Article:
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Aundra Wallace
Jax Daily Record Friday, Mar. 11, 201612:00 PM EST

Proposed transfer of parking duties to DIA can help with economic deals

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by: David Chapman

Real or perceived, one of Downtown’s biggest issues is urban core parking.

Is there enough of it? Is it being used properly? Are people comfortable with it?

Downtown Investment Authority CEO Aundra Wallace said parking was a constant theme throughout the 43 meetings that developed the organization’s business plan.

The authority always could weigh in on parking issues, but didn’t have final say.

Mayor Lenny Curry’s reorganization plan is changing that.

Outside of re-establishing a Neighborhoods Department, one of the bigger changes in the Curry plan shifts most functions of the Office of Public Parking under DIA.

“We knew this day would come at some point and time,” said Wallace.

The DIA has been a small-scale operation since it was created in late 2012. Wallace came aboard in mid-2013 and leads a staff of four.

The reorganization would shift about 25 employees and the almost $6.2 million public parking system under the authority’s guidance, Wallace said.

It would only be the portions dealing with enforcement, infrastructure and the like — motor vehicle inspections and such are being moved elsewhere.

Despite the influx of additional responsibilities, Wallace said the transition will be manageable. And the timing is right.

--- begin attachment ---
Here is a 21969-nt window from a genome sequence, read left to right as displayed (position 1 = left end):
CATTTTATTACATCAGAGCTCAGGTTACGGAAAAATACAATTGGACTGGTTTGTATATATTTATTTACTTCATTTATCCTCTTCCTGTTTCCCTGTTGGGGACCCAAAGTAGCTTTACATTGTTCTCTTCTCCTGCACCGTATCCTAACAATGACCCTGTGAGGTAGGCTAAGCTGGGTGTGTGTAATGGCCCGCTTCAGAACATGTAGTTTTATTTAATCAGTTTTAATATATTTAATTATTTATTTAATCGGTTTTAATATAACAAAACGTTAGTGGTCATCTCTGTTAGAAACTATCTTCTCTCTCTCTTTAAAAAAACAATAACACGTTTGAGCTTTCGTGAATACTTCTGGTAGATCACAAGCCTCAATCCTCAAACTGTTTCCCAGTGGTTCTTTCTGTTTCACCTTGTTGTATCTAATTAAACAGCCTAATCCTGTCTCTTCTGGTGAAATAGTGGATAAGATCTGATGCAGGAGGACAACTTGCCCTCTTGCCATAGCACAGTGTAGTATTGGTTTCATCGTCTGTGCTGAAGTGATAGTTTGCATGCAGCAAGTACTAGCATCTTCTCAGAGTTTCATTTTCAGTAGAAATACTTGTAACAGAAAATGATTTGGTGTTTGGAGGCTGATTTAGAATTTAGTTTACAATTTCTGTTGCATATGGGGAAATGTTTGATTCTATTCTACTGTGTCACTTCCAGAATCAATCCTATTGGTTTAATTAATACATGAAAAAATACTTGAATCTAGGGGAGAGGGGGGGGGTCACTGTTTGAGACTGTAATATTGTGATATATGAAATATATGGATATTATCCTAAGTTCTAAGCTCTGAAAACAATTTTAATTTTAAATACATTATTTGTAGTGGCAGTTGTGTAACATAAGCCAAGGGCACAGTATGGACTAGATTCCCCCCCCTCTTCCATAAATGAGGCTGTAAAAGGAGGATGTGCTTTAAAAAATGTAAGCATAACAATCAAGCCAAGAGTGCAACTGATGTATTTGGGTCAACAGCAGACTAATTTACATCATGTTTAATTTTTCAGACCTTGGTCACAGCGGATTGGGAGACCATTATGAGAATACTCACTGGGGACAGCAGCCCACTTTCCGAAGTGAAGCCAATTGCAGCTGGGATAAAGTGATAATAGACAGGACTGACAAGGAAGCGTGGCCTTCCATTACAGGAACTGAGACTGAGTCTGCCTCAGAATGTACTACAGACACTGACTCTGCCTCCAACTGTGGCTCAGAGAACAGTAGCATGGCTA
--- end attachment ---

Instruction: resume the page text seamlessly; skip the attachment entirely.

DIA Chair Jim Bailey, publisher of the Daily Record, has pushed for the authority to have more involvement with parking.

One of the bigger advantages, he said, will be the economic development aspect of using parking as part of negotiations.

Citizens Property Insurance Corp. struck a deal with the city last year that brings close to 1,000 employees to the EverBank Center. Part of the deal included 850 spaces in the Water Street garage at reduced rates.

Another example is a deal with the Jessie Ball duPont Center, the Downtown nonprofit hub in the former Haydon Burns Library.

The city approved 200 parking spaces for the center in the Yates Building garage for $1 a year, which was later increased to 250 through 2020. The DIA supported the decision.

Both Wallace and Bailey said parking can be a tool to lure businesses and people Downtown.

“Any time someone moves Downtown, no doubt it comes up,” said Wallace.

Once the shift is made, Wallace’s plans include reviewing the inventory and past studies along with talking with people in the office who have institutional knowledge. He doesn’t have any initial thoughts on changes.

“I want to see everything first,” said Wallace.

Before any of that happens, though, City Council will have to approve the move as part of the overall reorganization plan.

Council President Greg Anderson, who serves as the DIA liaison to council, said he has been reviewing the public parking shift.

He has some questions. One is how capital improvement, infrastructure and maintenance will be handled. And the other deals with logistics.

“I want to make sure from a management standpoint that they’re ready to take it over,” said Anderson. “It’s an operating unit of the city that greatly affects the future of Downtown. Anyone who comes here deals with it.”

Anderson said he also doesn’t want to see the shift distort the focus or trajectory of the DIA.

He expects other council members to have questions when the reorganization is brought up to committees next week.

Wallace said he is confident the changes won’t impact the DIA’s mission and will actually complement what the organization is trying to do to revitalize Downtown.

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